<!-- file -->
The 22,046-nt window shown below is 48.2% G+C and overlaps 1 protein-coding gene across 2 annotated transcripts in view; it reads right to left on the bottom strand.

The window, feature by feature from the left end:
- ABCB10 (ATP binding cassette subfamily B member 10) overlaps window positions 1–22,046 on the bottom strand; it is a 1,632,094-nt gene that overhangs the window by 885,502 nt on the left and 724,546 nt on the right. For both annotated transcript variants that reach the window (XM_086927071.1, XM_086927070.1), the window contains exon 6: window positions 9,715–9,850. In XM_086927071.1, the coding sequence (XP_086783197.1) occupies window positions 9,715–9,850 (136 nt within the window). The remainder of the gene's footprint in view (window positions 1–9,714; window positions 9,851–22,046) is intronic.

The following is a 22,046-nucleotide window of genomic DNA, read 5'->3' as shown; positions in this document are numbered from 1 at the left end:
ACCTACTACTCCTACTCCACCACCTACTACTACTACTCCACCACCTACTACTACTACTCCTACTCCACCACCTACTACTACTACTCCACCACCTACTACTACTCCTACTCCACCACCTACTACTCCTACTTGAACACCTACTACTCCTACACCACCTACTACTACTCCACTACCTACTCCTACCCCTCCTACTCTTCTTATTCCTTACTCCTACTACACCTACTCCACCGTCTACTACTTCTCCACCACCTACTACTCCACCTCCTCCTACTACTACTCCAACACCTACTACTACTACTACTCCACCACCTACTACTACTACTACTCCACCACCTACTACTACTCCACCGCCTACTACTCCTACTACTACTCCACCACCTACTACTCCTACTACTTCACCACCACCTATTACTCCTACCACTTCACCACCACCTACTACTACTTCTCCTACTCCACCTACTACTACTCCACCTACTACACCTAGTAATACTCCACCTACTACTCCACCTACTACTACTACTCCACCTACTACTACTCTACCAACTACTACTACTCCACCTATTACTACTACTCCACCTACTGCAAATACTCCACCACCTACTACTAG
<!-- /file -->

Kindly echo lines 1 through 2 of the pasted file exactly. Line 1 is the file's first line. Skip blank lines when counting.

The 22,046-nt window shown below is 48.2% G+C and overlaps 1 protein-coding gene across 2 annotated transcripts in view; it reads right to left on the bottom strand.

The window, feature by feature from the left end: